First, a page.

The Fourteenth Sunday in Ordinary Time (C)
Dear brothers and sisters,
“In Jerusalem,” says the Lord, “you shall find your comfort” (Isaiah 66:13). He speaks these words just after telling his chosen people Israel that, “as a mother comforts her child, so will I comfort you” (Isaiah 66:13). What, then, is the connection between the Lord and the City of David? While we give little thought to Jerusalem, the Psalmist sang of her:
If I forget you, O Jerusalem,
let my right hand wither!
Let my tongue cleave to the roof of my mouth,
if I do not remember you,
if I do not set Jerusalem
above my highest joy (Psalm 137:5-6)!
What made Jerusalem a surer comfort than the highest of joys? What makes Jerusalem a surer comfort for us, as well?
Pliny the Elder - a Roman author, philosopher, commander, and friend of the emperor who died in A.D. 79 - called Jerusalem “by far the most famous city, not of Judea only, but of the East.” The city of Jerusalem is indeed ancient and has been inhabited for more than 6,000 years. In the Middle Ages, its importance was demonstrated by depicting Jerusalem at the center of world maps, with the rest of the world - and even the cosmos - surrounding the City of David. Yet its importance is not to be found in its age, nor is it be found in its having been conquered by King David around the year 1010 B.C. Rather, Jerusalem is important because it was the place where the Ark of the Covenant was housed and, as such, was the place where God dwelt with his people, especially after the year 962 B.C. with the dedication of the Temple built by King Solomon. The Ark of the Covenant, God’s throne on earth, was kept in the Temple in the Holy of Holies for some four hundred years before it disappeared and was lost.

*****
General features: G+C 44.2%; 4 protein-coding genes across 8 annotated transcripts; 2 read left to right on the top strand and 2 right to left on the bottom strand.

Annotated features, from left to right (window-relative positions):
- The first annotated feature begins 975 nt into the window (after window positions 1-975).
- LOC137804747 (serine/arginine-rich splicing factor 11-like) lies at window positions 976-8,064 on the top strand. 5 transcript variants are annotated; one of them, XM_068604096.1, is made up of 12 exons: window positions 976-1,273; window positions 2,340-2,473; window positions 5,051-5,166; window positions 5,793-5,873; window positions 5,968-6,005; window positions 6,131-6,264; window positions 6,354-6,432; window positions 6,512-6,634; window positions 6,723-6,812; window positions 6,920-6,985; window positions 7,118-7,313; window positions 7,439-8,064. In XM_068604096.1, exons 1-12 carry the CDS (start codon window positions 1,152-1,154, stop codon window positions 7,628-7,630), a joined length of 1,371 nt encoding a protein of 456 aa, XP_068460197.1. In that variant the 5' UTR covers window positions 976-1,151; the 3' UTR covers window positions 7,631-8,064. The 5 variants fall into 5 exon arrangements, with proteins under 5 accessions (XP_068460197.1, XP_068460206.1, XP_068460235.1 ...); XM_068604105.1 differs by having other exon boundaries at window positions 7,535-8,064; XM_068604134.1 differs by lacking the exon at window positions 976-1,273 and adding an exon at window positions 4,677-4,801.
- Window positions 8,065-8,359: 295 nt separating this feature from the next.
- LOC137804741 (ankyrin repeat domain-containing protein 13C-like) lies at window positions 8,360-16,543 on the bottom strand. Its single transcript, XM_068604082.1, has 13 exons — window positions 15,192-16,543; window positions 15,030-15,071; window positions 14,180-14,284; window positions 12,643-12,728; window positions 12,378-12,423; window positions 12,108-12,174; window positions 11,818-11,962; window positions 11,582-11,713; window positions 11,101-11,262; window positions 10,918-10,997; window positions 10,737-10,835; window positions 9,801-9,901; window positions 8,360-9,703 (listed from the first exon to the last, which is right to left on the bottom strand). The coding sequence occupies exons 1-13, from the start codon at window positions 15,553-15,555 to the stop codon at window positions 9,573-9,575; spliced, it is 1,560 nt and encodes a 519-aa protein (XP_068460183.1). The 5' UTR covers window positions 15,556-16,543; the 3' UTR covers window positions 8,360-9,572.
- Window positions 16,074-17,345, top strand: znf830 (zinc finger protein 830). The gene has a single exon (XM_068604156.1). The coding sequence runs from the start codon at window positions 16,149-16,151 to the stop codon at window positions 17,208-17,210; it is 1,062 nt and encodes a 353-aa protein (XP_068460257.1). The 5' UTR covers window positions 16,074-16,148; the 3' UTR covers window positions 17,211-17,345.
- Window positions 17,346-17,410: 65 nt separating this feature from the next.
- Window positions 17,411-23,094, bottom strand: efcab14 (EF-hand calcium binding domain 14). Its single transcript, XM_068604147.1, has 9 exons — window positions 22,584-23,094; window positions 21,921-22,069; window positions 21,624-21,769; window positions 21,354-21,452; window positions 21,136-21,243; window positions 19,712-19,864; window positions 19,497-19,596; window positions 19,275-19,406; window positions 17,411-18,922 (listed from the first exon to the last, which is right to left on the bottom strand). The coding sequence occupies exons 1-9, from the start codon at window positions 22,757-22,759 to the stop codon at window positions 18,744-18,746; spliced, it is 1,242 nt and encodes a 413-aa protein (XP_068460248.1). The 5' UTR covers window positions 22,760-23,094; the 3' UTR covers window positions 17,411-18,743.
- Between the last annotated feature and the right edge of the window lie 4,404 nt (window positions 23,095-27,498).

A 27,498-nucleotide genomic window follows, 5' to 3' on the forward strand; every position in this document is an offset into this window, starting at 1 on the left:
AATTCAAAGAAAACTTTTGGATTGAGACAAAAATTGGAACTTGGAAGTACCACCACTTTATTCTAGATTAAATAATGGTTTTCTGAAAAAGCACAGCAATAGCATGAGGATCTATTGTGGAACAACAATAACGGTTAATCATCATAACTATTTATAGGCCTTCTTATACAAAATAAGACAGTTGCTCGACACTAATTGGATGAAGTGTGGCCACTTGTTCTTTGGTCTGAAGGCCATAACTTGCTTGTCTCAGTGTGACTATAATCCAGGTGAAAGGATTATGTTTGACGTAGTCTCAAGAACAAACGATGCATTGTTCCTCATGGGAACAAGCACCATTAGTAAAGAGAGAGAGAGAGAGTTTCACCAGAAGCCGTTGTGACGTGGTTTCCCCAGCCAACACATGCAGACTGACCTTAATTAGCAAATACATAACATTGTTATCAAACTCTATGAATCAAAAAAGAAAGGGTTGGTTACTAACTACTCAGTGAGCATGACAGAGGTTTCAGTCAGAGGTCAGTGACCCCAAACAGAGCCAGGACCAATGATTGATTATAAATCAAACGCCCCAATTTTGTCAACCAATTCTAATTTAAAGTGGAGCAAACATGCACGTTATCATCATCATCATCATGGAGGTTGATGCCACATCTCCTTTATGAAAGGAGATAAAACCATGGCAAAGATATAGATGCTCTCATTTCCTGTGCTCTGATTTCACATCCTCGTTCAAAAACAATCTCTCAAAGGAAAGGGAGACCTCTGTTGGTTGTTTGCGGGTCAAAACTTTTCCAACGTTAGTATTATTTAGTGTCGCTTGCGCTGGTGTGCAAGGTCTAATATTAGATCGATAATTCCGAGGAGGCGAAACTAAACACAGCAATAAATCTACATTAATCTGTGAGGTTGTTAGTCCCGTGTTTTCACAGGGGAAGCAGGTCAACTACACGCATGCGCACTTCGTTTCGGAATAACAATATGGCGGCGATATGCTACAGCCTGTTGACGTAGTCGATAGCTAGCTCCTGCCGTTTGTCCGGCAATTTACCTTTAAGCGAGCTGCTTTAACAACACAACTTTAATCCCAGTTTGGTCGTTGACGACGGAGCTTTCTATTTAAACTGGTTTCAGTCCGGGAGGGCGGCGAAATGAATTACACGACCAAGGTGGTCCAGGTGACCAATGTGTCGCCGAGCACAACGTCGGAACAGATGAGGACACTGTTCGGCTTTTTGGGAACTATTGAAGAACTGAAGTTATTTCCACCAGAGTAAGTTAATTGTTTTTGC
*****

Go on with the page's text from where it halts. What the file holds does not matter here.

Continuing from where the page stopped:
After “the priests brought the ark of the covenant of the Lord to its place, in the inner sanctuary of the house, in the most holy place, underneath the wings of the cherubim,” “a cloud filled the house of the Lord, so that the priests could not stand to minister because of the cloud; for the glory of the Lord filled the house of the Lord” (I Kings 8:6, 10-11). The comfort to be found in Jerusalem was to be found in the Temple, in the very presence of God who comforts us with a mother’s love. Therefore the Psalmist held Jerusalem above all other joys.
However, all of this changed around the year 586 B.C. when the Ark of the Covenant was lost and the prophet Ezekiel saw a distressing sight: “Then the glory of the Lord left the threshold of the temple” (Ezekiel 10:18-19). To make matters worse, the Temple itself was destroyed in A.D. 70. What, then, are we to do? Where are we to experience the motherly love of God? Where are we to find our comfort?
Pilgrims today to the city of Jerusalem do experience some comfort, but certainly none greater than all other joys, but there is another Jerusalem in which our comfort is to be found. When he saw a vision of heaven while he offered the Holy Mass on the island of Patmos, Saint John “saw the holy city, a new Jerusalem, coming down out of heaven from God, prepared as a bride adorned for her husband” (Revelation 21:2). Who is this bride? Saint Paul, when he tells husbands to “love your wives, as Christ loved the Church and gave himself up for her,” explained that Jesus sanctified the Church so “that he might present the Church to himself in splendor, without spot or wrinkle or any such thing, that she might be holy and without blemish” (Ephesians 5:25, 26-27). So it is that the new Jerusalem is the Church, the Bride of Christ, and, as Saint Paul also tells us, the Church “is our mother” (Galatians 4:26). In the waters of Baptism, you and I were born from the womb of the Church and incorporated into the Mystical Body of Christ, the Church.